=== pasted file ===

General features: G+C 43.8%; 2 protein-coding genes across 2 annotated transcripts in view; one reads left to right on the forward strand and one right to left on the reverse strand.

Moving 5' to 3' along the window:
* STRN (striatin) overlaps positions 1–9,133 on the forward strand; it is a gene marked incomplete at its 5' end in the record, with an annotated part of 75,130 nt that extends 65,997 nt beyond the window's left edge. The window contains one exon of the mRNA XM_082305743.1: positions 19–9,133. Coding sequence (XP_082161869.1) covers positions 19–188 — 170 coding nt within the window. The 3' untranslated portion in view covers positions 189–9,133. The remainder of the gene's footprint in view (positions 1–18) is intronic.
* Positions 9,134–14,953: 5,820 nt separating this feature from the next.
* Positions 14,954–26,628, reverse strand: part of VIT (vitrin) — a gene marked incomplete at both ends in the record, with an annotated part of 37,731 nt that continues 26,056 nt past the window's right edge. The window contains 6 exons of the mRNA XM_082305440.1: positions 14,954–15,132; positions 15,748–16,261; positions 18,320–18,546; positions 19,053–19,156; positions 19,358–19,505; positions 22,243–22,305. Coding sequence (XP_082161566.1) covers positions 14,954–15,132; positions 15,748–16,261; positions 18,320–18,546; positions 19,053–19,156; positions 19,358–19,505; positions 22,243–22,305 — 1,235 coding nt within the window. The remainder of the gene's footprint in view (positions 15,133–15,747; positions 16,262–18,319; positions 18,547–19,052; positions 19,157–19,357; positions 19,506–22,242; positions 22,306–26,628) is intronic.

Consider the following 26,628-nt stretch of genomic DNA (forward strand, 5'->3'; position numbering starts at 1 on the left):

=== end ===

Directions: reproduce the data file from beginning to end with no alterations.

General features: G+C 43.8%; 2 protein-coding genes across 2 annotated transcripts in view; one reads left to right on the forward strand and one right to left on the reverse strand.

Moving 5' to 3' along the window:
* STRN (striatin) overlaps positions 1–9,133 on the forward strand; it is a gene marked incomplete at its 5' end in the record, with an annotated part of 75,130 nt that extends 65,997 nt beyond the window's left edge. The window contains one exon of the mRNA XM_082305743.1: positions 19–9,133. Coding sequence (XP_082161869.1) covers positions 19–188 — 170 coding nt within the window. The 3' untranslated portion in view covers positions 189–9,133. The remainder of the gene's footprint in view (positions 1–18) is intronic.
* Positions 9,134–14,953: 5,820 nt separating this feature from the next.
* Positions 14,954–26,628, reverse strand: part of VIT (vitrin) — a gene marked incomplete at both ends in the record, with an annotated part of 37,731 nt that continues 26,056 nt past the window's right edge. The window contains 6 exons of the mRNA XM_082305440.1: positions 14,954–15,132; positions 15,748–16,261; positions 18,320–18,546; positions 19,053–19,156; positions 19,358–19,505; positions 22,243–22,305. Coding sequence (XP_082161566.1) covers positions 14,954–15,132; positions 15,748–16,261; positions 18,320–18,546; positions 19,053–19,156; positions 19,358–19,505; positions 22,243–22,305 — 1,235 coding nt within the window. The remainder of the gene's footprint in view (positions 15,133–15,747; positions 16,262–18,319; positions 18,547–19,052; positions 19,157–19,357; positions 19,506–22,242; positions 22,306–26,628) is intronic.

Consider the following 26,628-nt stretch of genomic DNA (forward strand, 5'->3'; position numbering starts at 1 on the left):